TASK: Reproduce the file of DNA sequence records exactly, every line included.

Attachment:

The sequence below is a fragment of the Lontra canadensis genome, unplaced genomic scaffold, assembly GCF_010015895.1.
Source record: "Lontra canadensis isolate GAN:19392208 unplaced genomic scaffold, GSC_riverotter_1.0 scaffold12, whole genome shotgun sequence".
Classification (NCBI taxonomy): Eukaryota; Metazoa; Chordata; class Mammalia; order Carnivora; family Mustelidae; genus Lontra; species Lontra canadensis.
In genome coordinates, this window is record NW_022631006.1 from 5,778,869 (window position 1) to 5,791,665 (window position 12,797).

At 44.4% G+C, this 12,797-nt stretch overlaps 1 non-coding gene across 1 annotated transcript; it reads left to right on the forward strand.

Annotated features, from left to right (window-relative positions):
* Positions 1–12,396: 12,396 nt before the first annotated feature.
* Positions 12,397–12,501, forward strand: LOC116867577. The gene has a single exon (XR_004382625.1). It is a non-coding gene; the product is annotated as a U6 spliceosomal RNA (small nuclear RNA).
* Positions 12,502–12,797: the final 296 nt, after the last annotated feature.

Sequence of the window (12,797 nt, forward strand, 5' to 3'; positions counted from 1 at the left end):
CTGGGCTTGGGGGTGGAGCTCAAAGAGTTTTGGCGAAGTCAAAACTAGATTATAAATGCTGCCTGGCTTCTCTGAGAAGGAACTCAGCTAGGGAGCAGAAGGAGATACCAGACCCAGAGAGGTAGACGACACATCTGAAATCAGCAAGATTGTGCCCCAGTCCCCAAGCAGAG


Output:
The sequence below is a fragment of the Lontra canadensis genome, unplaced genomic scaffold, assembly GCF_010015895.1.
Source record: "Lontra canadensis isolate GAN:19392208 unplaced genomic scaffold, GSC_riverotter_1.0 scaffold12, whole genome shotgun sequence".
Classification (NCBI taxonomy): Eukaryota; Metazoa; Chordata; class Mammalia; order Carnivora; family Mustelidae; genus Lontra; species Lontra canadensis.
In genome coordinates, this window is record NW_022631006.1 from 5,778,869 (window position 1) to 5,791,665 (window position 12,797).

At 44.4% G+C, this 12,797-nt stretch overlaps 1 non-coding gene across 1 annotated transcript; it reads left to right on the forward strand.

Annotated features, from left to right (window-relative positions):
* Positions 1–12,396: 12,396 nt before the first annotated feature.
* Positions 12,397–12,501, forward strand: LOC116867577. The gene has a single exon (XR_004382625.1). It is a non-coding gene; the product is annotated as a U6 spliceosomal RNA (small nuclear RNA).
* Positions 12,502–12,797: the final 296 nt, after the last annotated feature.

Sequence of the window (12,797 nt, forward strand, 5' to 3'; positions counted from 1 at the left end):
CTGGGCTTGGGGGTGGAGCTCAAAGAGTTTTGGCGAAGTCAAAACTAGATTATAAATGCTGCCTGGCTTCTCTGAGAAGGAACTCAGCTAGGGAGCAGAAGGAGATACCAGACCCAGAGAGGTAGACGACACATCTGAAATCAGCAAGATTGTGCCCCAGTCCCCAAGCAGAG